**Speed, Distance and Time**

The following is a basic but important formula which applies when speed is
constant (in other words the speed doesn't change):

Speed = __distance__

time

Remember, when using any formula, the units must all be consistent. For example
speed could be measured in m/s, distance in metres and time in seconds.

If speed does change, the average (mean) speed can be calculated:

Average speed = __total distance travelled__

total time taken

*Example*:

If a car travels at a speed of 10m/s for 3 minutes, how far will it travel?

Firstly, change the 3 minutes into 180 seconds, so that the units are
consistent. Now rearrange the first equation to get distance = speed × time.

Therefore distance travelled = 10 × 180 = 1800m = __1.8km__

**Units**

In calculations, units must be consistent, so if the units in the question are
not all the same (e.g. m/s, m and s or km/h, km and h), change the units before
starting, as above.

The following is an example of how to change the units:

*Example*:

Change 15km/h into m/s.

15km/h = 15/60 km/min
(1)

= 15/3600 km/s = 1/240 km/s (2)

= 1000/240 m/s = __4.167 m/s__ (3)

In line (1), we divide by 60 because there are 60 minutes in an hour. Often
people have problems working out whether they need to divide or multiply by a
certain number to change the units. If you think about it, in 1 minute, the
object is going to travel less distance than in an hour. So we divide by 60, not
multiply to get a smaller number.

**Velocity and Acceleration**

Velocity is the speed of a particle __and__ its direction of motion
(therefore velocity is a vector
quantity, whereas speed is a scalar quantity).

When the velocity (speed) of a moving object is increasing we say that the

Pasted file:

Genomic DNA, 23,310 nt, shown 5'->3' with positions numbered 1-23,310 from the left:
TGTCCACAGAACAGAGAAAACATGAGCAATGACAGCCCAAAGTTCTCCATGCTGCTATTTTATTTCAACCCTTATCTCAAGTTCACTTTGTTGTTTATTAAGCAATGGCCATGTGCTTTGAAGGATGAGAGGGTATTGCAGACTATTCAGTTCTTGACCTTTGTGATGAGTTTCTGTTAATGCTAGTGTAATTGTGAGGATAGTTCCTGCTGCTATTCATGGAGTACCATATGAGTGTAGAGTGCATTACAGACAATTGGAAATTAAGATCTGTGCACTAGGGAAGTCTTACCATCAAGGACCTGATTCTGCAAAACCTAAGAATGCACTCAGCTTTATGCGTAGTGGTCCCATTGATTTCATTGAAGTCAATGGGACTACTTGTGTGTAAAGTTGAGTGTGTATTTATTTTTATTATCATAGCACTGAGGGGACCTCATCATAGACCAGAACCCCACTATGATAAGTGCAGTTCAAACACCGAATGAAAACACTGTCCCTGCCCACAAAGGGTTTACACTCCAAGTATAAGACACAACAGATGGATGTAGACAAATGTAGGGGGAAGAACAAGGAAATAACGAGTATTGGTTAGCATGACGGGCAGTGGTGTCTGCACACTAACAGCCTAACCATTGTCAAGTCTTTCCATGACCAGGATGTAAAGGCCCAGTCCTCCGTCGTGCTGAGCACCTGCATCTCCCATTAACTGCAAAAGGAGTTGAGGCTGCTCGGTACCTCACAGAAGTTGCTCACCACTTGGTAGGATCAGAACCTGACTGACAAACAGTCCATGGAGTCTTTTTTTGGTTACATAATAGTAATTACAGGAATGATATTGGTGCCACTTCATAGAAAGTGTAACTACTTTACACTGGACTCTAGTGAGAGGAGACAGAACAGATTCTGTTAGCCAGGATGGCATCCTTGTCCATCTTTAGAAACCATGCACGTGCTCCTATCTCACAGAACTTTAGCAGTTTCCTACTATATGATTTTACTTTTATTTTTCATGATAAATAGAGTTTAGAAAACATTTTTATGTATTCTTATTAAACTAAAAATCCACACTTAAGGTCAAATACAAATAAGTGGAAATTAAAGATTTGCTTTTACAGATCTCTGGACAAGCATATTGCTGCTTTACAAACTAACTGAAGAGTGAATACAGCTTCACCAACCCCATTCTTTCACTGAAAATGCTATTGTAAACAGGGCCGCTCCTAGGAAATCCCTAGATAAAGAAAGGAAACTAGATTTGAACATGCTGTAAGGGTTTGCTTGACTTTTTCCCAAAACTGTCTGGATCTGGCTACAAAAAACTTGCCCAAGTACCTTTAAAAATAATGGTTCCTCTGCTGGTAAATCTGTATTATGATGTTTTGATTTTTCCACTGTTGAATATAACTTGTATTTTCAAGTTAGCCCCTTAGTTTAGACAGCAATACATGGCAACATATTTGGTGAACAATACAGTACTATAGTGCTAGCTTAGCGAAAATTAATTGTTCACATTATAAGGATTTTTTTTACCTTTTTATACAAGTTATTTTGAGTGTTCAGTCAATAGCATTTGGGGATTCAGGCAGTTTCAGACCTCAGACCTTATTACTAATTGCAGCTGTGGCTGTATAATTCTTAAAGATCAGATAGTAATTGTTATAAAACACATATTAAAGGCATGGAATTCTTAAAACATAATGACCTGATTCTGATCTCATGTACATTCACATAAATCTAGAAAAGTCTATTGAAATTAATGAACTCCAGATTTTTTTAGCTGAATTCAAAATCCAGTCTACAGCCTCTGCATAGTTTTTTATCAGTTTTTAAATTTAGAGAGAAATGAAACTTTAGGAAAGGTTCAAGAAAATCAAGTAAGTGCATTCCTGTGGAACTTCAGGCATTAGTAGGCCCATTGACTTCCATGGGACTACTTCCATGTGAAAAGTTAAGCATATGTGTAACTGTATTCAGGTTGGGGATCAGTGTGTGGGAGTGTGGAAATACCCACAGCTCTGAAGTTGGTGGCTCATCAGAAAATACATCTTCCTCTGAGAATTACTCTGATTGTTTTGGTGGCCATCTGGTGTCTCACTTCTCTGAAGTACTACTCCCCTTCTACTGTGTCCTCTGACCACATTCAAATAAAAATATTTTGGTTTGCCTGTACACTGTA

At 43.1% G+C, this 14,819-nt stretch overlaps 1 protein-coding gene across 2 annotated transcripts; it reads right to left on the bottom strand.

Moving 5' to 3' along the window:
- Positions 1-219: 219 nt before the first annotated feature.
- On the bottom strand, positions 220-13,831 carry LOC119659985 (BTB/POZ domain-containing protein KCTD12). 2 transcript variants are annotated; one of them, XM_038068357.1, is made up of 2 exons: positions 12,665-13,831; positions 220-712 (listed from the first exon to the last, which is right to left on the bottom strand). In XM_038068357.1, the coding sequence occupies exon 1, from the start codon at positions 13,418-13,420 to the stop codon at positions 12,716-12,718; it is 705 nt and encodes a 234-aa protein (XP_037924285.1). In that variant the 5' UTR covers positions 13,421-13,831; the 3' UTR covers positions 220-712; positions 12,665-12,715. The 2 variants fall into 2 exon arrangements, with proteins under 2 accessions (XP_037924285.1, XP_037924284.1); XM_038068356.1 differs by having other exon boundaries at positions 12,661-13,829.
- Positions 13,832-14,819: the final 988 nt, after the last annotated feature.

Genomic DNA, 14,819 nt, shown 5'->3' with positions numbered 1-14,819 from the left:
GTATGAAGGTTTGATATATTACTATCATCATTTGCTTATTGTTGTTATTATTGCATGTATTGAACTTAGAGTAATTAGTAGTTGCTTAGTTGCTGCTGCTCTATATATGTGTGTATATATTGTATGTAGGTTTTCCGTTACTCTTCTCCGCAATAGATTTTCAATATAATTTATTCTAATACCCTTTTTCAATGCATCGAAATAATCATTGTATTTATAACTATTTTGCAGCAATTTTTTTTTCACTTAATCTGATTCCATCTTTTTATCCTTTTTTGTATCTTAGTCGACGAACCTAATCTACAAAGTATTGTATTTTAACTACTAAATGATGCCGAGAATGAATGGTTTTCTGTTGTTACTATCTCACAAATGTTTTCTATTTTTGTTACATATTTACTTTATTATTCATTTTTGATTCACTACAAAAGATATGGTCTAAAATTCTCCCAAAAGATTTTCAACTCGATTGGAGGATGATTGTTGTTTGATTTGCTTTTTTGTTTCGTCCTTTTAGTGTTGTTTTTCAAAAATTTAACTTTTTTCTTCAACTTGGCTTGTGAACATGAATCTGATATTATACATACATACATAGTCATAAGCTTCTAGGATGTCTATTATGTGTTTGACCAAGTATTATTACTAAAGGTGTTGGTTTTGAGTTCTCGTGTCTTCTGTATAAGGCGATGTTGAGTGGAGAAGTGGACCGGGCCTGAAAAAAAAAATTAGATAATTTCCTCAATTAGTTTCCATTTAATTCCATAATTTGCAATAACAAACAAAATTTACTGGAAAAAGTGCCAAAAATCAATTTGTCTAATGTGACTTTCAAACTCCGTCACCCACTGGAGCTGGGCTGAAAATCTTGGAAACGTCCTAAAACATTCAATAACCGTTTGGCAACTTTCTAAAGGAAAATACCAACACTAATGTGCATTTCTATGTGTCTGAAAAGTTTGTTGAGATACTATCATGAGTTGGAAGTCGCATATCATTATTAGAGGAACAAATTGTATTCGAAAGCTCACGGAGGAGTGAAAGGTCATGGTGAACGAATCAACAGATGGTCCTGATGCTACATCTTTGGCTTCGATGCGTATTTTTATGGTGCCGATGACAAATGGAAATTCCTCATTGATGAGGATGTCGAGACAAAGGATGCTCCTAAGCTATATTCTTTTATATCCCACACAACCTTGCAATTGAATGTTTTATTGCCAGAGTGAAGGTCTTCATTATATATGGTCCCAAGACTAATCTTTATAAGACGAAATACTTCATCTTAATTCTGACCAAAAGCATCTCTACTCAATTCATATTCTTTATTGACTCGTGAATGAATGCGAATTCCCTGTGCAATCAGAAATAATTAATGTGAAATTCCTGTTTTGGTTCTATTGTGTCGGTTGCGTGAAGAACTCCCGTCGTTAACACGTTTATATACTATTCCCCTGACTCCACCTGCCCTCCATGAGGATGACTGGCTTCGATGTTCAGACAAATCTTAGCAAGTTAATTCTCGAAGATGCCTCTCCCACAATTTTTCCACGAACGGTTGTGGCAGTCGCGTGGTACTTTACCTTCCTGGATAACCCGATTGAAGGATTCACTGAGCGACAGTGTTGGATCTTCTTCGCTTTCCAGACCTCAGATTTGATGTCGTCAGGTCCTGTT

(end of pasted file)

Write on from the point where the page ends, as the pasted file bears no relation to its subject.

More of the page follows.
object is *accelerating*. If the velocity decreases it is said to be
decelerating. Acceleration is therefore the rate of change of velocity (change
in velocity / time) and is measured in m/s˛.

*Example*:

A car starts from rest and within 10 seconds is travelling at 10m/s. What is its
acceleration?

Acceleration = __change in velocity__ = __10__ = __1m/s˛__

time
10

**Distance-time graphs**:

These have the distance from a certain point on the vertical axis and the time
on the horizontal axis. The velocity can be calculated by finding the gradient
of the graph. If the graph is curved, this can be done by drawing a chord and
finding its gradient (this will give average velocity) or by finding the
gradient of a tangent to the graph (this will give the velocity at the instant
where the tangent is drawn).

**Velocity-time graphs/ speed-time graphs**:

A velocity-time graph has the velocity or speed of an object on the vertical
axis and time on the horizontal axis. The distance travelled can be calculated
by finding the *area* under a velocity-time graph. If the graph is curved,
there are a number of ways of estimating the area (see trapezium rule below).
Acceleration is the gradient of a velocity-time graph and on curves can be
calculated using chords or tangents, as above.

On travel graphs, time always goes on the horizontal axis (because it is the independent variable).

**Trapezium Rule**

This is a useful method of estimating the area under a graph. You often need to
find the area under a velocity-time graph since this is the distance travelled.

Area under a curved graph *=* ˝ × d × (first + last + 2(sum of rest))

d is the distance between the values from where you will
take your readings. In the above example, d = 1. Every 1 unit on the horizontal
axis, we draw a line to the graph and across to the y axis.

'first' refers to the first value on the vertical axis, which is about 4 here.

'last' refers to the last value, which is about 5 (green line).]

'sum of rest' refers to the sum of the values on the vertical axis where
the yellow lines meet it.

Therefore area is roughly: ˝ × 1 × (4 + 5 + 2(8 + 8.8 + 10.1 + 10.8 + 11.9 +
12 + 12.7 + 12.9 + 13 + 13.2 + 13.4))

= ˝ × (9 + 2(126.8))

= ˝ × 262.6

= __131.3 units˛
__

© Matthew Pinkney